Let's go back to the economic singularity. Wouldn't it be nice if the amount of labor to produce a car was 0? Cars would be really cheap. And everyone could have a car.
What would happen if a factory was so automated that it didn't have to have any people. And they're trying to do that. They're doing more and more with fewer people. There's a pasta factory near the town I used to live in. I heard that it only employed like 10 people in the whole factory.
If a whole factory could exist without a single person, then the factory could produce output and get money, buy more materials, and it could be self perpetuating. If it was owned by a person who could take the profits, that would make the output cost something. But if it was owned by the government, it would essentially produce stuff for free. That would be pretty cool.
And anything you could make in a factory that didn't require labor would be almost free. You'd still have to pay for raw materials, but the output would be limited by the cost of the raw materials. But if those raw materials were produced by free labor, then they'd be free too.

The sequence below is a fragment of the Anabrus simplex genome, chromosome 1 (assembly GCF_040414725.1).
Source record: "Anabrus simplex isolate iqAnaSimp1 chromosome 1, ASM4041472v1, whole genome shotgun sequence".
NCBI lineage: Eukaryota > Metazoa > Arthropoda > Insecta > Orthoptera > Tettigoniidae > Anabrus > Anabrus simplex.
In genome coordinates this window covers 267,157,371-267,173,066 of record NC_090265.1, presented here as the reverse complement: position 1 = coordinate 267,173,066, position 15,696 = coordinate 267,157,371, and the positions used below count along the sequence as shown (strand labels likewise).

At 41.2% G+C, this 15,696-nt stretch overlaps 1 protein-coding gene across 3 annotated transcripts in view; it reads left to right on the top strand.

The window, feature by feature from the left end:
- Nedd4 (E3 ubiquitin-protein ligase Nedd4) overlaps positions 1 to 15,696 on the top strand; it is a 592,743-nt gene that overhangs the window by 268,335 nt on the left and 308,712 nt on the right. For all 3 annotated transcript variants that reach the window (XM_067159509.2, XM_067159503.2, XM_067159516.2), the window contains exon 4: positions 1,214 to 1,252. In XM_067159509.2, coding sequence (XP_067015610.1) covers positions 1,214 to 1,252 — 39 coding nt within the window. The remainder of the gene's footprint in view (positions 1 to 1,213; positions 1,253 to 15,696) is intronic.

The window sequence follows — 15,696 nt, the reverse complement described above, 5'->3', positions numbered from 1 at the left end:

So if a given factory had no people working in it, then not everything would be free, but if all production was done by robots, everything would be free.
So that's what the singularitarians. Looking forward to- a day when robots would do anything.
Okay, let's look at some graphs. I'm going to show you some kurzweil graphs. He has some good ones
This will show you some of the specific technologies that are increasing exponentially and may help bring about the singularity. Some of these are redundant, but let's look at a few and see what we can come up with.
Countdown to the singularity.
Here, he's showing creation of life 1 billion years ago. These are all sort of major points in the history of the earth.
[Teacher reading: [On board.]
Agriculture- 10,000 years.
Telephone- 100 years ago
I think the idea here is that important things are happening faster and faster.
Before, things took billions of years. But to produce the... so I guess the idea is that these dots are equidistant. Telephone, electricity and radio is the same time span.